Introducing Doubles

18th March 2019


How do I introduce my horse to a double bridle for the first time?


The doubles consist of the Weymouth (curb bit) and snaffle (bridoon).  Bridoon simply means a slimmer mouthpiece usually incorporating a smaller ring for neatness.

We Say

Doubles should not be introduced until the horse is fully established in a snaffle.  Allow the horse to become fully accustomed to the feel of two bits in situ and always work initially off the bridoon.  It is prudent in the first instance, to walk the horse in hand bringing him back several times to halt purely off the snaffle rein.  If everything is going well and the horse is relaxed, mount up in a school environment and work evenly on both reins performing up and down transitions from halt to trot through walk.  If your horse is still accepting and relaxed in doubles, then subtly start to introduce the curb rein in conjunction with the bridoon rein.  If everything is going ok and your horse hacks out sedately, then this would be advisable.  The reasoning behind this is that we do not wish the doubles to become the focal point in the mouth and in a school situation the horse is more likely to fixate on something new in the mouth as opposed to enjoying a normal familiar hack.  The last thing we want is for the horse to associate doubles with harder work as this will create tension.  This is also why it is so important we do not rush the introduction of the doubles.  If your horse does not hack out, then the other option is to school in your snaffle, finishing on a good note but saving a little bit of energy, then pop the doubles in and diplomatically start to pick up the curb.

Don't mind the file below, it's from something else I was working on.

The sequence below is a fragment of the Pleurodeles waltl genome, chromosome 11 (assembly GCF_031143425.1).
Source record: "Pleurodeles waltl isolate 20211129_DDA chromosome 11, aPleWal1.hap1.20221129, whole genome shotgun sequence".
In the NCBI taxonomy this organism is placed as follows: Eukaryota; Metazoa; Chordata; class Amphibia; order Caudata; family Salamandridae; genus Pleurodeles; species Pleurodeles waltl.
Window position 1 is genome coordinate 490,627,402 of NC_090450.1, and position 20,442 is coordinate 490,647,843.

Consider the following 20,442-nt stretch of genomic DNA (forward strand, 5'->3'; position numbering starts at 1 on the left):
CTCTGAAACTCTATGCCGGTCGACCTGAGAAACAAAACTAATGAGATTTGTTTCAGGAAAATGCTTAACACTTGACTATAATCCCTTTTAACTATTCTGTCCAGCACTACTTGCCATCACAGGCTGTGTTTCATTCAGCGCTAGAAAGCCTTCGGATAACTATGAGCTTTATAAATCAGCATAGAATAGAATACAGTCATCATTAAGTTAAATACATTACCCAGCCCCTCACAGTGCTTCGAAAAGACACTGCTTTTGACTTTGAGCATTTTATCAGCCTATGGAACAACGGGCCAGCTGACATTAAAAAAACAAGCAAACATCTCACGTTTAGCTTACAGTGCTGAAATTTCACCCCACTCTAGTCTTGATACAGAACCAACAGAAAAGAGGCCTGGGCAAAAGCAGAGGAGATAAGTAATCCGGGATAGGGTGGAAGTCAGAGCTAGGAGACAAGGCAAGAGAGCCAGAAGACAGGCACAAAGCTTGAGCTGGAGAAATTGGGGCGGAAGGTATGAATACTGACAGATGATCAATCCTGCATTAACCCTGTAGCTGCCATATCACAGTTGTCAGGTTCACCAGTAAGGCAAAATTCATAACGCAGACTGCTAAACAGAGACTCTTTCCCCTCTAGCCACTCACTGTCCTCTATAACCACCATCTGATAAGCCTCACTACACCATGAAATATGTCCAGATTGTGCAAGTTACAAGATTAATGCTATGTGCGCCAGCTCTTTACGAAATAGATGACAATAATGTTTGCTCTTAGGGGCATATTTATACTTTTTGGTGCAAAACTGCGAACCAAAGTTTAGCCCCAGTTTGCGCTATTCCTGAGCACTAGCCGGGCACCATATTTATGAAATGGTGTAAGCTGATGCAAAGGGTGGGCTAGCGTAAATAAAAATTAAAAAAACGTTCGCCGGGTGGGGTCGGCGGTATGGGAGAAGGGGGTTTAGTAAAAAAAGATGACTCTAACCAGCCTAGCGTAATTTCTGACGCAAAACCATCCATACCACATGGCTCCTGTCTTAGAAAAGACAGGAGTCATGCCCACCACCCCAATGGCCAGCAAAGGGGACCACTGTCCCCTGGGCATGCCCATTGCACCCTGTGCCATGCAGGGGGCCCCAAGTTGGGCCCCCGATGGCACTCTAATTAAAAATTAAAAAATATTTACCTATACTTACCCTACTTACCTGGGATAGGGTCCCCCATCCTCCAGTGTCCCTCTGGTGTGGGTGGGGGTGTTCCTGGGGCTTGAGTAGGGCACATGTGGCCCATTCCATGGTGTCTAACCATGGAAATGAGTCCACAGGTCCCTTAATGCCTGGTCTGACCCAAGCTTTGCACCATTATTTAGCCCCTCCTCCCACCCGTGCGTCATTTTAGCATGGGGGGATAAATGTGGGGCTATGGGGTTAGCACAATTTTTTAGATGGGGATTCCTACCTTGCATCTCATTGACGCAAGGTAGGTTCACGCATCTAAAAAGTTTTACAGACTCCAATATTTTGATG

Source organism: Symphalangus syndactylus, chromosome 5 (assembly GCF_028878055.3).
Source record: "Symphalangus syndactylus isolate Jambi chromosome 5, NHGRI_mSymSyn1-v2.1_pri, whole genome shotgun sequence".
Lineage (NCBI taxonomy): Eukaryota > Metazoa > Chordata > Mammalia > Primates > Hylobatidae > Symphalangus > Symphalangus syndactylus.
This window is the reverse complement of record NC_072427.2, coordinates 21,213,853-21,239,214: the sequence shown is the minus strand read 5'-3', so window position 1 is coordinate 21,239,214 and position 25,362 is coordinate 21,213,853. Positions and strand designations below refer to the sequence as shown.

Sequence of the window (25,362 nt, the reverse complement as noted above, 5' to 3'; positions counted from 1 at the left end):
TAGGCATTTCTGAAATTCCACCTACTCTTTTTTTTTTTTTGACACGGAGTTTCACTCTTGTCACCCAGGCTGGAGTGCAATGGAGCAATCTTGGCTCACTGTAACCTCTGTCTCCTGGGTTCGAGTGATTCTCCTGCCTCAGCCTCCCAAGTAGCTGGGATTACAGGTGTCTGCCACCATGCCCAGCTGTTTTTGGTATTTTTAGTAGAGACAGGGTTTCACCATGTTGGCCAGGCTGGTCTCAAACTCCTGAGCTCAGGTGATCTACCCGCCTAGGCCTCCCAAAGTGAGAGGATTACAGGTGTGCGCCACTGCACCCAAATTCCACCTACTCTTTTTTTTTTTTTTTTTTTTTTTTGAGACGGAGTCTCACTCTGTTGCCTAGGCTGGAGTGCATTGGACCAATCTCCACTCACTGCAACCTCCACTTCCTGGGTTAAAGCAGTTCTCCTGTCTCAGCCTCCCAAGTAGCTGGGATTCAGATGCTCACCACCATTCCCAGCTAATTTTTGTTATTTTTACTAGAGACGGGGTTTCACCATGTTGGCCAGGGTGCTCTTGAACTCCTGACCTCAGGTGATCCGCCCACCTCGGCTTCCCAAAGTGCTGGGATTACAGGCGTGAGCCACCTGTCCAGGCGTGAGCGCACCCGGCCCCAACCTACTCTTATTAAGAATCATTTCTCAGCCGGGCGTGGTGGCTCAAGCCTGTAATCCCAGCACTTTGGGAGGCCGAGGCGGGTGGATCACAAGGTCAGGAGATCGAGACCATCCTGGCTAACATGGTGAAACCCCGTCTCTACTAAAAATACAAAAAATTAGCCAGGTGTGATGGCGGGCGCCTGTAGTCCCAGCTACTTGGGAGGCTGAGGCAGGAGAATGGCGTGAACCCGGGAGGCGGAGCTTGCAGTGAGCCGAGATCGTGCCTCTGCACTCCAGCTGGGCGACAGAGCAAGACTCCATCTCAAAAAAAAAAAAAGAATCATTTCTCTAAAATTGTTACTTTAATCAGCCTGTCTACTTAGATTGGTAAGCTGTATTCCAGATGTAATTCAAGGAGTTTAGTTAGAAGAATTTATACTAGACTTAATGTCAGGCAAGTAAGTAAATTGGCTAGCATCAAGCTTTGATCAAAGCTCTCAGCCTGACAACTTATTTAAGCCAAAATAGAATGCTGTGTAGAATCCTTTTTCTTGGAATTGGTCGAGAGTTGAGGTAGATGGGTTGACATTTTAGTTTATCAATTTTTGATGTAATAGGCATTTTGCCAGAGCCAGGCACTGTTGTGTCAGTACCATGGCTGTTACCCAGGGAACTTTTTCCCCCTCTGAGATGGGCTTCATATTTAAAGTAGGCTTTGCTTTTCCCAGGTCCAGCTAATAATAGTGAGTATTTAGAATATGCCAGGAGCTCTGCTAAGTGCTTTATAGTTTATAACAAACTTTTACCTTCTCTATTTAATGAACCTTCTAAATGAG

When Curb Bits are Compulsory

How To Measure A Weymouth Correctly

British Dressage Rules

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